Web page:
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  • Writer's picturePatrick Mooty


A very humorous examination of the Barbie brand that should entertain Barbie-lovers and Barbie-haters alike

'Barbenheimer' comes to a close with Barbie, a film based on the popular children’s doll that is very much about Barbie, but may not the Barbie film you were expecting. When Barbie begins to notice imperfections in her life, she leaves Barbieland and goes on a journey of self-discovery to the real world, where she discovers the good and the bad that she has done for the world.

The first act of the film gives you everything the trailers promised and probably everything you’d expect going into a Barbie film: pink decor, playhouse sets, and all different variations of Barbie living their best lives. Margot Robbie was born to play 'stereotypical Barbie', as she is referred to in the film, and in that she is also the least interesting character in the film. The supporting cast have more to play with, including Kate McKinnon who is just plain awesome as Weird Barbie, Ryan Gosling who makes the most of his role as the lovesick, bitter Ken, and Michael Cera who does his usual schtick as Ken’s pal Allan.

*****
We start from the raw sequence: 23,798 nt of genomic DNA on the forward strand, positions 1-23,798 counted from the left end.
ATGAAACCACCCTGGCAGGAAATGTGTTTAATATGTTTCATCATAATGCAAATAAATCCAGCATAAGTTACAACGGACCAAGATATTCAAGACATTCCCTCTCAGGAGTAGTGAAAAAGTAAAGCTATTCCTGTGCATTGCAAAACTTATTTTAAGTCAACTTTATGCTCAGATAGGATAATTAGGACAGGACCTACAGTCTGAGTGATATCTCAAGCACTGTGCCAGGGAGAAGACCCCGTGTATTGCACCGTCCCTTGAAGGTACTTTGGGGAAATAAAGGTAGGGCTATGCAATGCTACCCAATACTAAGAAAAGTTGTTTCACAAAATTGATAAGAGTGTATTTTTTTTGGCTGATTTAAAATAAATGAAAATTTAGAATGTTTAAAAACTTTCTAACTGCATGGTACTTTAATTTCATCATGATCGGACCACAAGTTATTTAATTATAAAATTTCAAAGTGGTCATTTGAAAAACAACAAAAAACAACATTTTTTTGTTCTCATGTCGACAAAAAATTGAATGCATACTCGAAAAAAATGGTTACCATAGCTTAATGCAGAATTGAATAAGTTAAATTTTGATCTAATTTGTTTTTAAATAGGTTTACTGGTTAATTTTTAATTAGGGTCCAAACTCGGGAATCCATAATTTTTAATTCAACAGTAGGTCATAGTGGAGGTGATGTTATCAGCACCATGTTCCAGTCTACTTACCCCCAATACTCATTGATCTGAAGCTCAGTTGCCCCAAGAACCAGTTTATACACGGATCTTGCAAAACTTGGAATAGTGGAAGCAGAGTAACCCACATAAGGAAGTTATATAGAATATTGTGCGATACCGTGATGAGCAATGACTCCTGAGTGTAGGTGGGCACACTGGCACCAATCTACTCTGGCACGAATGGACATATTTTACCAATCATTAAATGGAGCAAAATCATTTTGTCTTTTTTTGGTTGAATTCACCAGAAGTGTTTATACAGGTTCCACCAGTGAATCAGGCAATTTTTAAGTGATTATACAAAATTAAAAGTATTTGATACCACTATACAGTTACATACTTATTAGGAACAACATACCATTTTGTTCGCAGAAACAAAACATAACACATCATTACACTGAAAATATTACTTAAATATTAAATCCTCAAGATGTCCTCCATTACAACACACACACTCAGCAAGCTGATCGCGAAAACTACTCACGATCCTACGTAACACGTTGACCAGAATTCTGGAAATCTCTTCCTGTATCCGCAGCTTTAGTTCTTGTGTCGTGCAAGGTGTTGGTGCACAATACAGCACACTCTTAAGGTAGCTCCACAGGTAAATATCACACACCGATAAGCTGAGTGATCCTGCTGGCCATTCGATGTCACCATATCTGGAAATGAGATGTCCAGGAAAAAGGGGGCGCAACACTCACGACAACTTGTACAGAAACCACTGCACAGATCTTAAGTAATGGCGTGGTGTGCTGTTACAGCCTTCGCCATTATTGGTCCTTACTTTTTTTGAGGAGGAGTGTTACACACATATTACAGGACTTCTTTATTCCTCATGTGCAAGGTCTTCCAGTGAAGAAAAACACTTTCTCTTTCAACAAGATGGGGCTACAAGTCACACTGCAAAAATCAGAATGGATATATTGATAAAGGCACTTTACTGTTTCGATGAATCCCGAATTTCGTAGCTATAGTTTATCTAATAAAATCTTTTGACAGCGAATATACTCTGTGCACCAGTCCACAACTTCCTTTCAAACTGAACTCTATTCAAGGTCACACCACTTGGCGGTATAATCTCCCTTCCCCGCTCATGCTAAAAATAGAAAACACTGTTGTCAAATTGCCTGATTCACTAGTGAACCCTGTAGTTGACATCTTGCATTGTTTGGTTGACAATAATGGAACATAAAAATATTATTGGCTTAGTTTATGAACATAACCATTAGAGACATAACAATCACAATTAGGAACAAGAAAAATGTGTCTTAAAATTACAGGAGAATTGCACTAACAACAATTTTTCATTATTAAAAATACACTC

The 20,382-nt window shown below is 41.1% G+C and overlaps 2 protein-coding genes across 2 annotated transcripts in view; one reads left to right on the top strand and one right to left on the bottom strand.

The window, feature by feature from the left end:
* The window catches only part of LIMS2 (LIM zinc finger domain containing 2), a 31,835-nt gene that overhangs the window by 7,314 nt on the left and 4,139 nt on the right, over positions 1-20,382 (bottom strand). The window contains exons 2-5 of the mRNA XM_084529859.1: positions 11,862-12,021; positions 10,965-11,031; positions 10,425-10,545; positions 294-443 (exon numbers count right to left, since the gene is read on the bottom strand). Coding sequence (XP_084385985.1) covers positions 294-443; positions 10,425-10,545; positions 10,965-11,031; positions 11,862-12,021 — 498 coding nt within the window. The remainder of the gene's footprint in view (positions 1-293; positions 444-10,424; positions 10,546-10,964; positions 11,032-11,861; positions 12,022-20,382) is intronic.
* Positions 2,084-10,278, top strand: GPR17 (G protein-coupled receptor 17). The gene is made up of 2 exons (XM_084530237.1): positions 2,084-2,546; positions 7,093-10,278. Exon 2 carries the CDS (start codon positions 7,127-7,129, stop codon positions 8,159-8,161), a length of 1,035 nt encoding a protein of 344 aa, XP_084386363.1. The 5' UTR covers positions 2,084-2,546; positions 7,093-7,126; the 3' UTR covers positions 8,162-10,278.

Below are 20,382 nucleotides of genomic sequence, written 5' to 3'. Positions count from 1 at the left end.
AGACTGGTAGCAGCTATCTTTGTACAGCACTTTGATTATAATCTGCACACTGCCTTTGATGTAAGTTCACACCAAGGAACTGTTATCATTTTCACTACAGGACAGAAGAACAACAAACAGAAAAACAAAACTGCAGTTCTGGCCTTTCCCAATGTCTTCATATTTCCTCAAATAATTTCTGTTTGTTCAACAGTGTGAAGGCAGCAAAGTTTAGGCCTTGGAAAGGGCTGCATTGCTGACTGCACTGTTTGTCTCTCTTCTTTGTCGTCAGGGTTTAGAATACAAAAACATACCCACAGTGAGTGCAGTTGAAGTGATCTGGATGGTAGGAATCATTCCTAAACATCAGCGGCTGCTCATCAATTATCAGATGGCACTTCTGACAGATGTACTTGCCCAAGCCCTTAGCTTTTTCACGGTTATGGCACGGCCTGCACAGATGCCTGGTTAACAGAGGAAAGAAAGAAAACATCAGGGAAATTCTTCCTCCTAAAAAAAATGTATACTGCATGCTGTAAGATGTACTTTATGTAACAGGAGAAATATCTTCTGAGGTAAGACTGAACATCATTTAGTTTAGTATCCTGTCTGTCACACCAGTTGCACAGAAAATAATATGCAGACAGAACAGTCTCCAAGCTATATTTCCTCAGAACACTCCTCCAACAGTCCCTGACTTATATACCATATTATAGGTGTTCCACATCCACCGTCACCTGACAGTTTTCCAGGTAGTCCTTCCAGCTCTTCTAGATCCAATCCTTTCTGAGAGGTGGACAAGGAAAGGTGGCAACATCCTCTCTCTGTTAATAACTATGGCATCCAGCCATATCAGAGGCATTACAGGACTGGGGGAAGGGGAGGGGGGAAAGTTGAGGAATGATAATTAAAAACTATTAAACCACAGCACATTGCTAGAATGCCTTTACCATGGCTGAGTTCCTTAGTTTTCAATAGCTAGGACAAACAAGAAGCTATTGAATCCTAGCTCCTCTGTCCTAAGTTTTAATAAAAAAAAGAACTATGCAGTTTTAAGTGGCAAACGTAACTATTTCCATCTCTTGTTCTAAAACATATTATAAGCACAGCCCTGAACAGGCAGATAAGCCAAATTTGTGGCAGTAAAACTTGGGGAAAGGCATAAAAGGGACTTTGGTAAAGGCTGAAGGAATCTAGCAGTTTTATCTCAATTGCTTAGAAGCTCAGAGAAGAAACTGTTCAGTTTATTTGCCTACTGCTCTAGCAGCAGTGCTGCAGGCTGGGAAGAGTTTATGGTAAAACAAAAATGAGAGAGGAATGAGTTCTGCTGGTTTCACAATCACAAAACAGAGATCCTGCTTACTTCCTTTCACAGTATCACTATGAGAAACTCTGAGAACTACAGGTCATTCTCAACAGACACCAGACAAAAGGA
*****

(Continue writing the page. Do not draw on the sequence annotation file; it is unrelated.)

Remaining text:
Once they travel to the real world, however, the film gets a lot more fun and a lot more deep. Constantly being hounded by the CEO of Mattel, played by Will Ferrell who gets away with lots of jokes at the expense of the toy company, the Barbie character begins to question her role in the world, how she originally gave women the right to be whatever they wanted, but also how she might have failed at what she stood for.

There is an undeniable feminist message to this movie that is sometimes interesting but sometimes eye-roll-inducing with it’s 'down-with-the-patriarchy' attitude. The film lands somewhere in the middle of this argument, but ultimately the battle-of-the-sexes jokes aimed at men and women garnered more than their fair share of worthy laughs, with only a couple that didn’t land or went on too long.

This may not be the traditional Barbie movie that young girls are expecting, but it is a very humorous examination of the Barbie brand that should entertain Barbie-lovers and Barbie-haters alike; that is if you can stomach the abundance of pink and the social messages at play.

Rating: 8/10

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